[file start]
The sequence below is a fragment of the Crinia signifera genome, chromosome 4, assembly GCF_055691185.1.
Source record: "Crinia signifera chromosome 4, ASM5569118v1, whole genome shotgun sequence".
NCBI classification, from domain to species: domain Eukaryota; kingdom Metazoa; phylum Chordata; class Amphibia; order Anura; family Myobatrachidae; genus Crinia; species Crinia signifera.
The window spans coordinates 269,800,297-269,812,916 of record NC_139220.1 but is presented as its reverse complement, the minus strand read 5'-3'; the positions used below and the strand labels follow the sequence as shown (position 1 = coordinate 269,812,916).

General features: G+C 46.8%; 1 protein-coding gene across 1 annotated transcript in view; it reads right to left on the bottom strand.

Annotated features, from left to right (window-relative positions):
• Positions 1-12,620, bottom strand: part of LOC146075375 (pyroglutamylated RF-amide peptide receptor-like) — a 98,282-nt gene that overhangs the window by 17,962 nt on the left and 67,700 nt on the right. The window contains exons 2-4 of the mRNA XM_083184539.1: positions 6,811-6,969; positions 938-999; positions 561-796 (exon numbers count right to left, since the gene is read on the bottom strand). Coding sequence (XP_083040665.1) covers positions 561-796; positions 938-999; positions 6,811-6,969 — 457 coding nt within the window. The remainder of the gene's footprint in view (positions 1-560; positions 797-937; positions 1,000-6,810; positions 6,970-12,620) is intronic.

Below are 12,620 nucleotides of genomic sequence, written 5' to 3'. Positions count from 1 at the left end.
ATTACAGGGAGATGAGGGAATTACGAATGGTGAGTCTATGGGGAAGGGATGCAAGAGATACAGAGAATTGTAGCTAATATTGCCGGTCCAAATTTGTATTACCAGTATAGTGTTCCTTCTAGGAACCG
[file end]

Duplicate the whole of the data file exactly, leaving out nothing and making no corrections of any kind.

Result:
The sequence below is a fragment of the Crinia signifera genome, chromosome 4, assembly GCF_055691185.1.
Source record: "Crinia signifera chromosome 4, ASM5569118v1, whole genome shotgun sequence".
NCBI classification, from domain to species: domain Eukaryota; kingdom Metazoa; phylum Chordata; class Amphibia; order Anura; family Myobatrachidae; genus Crinia; species Crinia signifera.
The window spans coordinates 269,800,297-269,812,916 of record NC_139220.1 but is presented as its reverse complement, the minus strand read 5'-3'; the positions used below and the strand labels follow the sequence as shown (position 1 = coordinate 269,812,916).

General features: G+C 46.8%; 1 protein-coding gene across 1 annotated transcript in view; it reads right to left on the bottom strand.

Annotated features, from left to right (window-relative positions):
• Positions 1-12,620, bottom strand: part of LOC146075375 (pyroglutamylated RF-amide peptide receptor-like) — a 98,282-nt gene that overhangs the window by 17,962 nt on the left and 67,700 nt on the right. The window contains exons 2-4 of the mRNA XM_083184539.1: positions 6,811-6,969; positions 938-999; positions 561-796 (exon numbers count right to left, since the gene is read on the bottom strand). Coding sequence (XP_083040665.1) covers positions 561-796; positions 938-999; positions 6,811-6,969 — 457 coding nt within the window. The remainder of the gene's footprint in view (positions 1-560; positions 797-937; positions 1,000-6,810; positions 6,970-12,620) is intronic.

Below are 12,620 nucleotides of genomic sequence, written 5' to 3'. Positions count from 1 at the left end.
ATTACAGGGAGATGAGGGAATTACGAATGGTGAGTCTATGGGGAAGGGATGCAAGAGATACAGAGAATTGTAGCTAATATTGCCGGTCCAAATTTGTATTACCAGTATAGTGTTCCTTCTAGGAACCG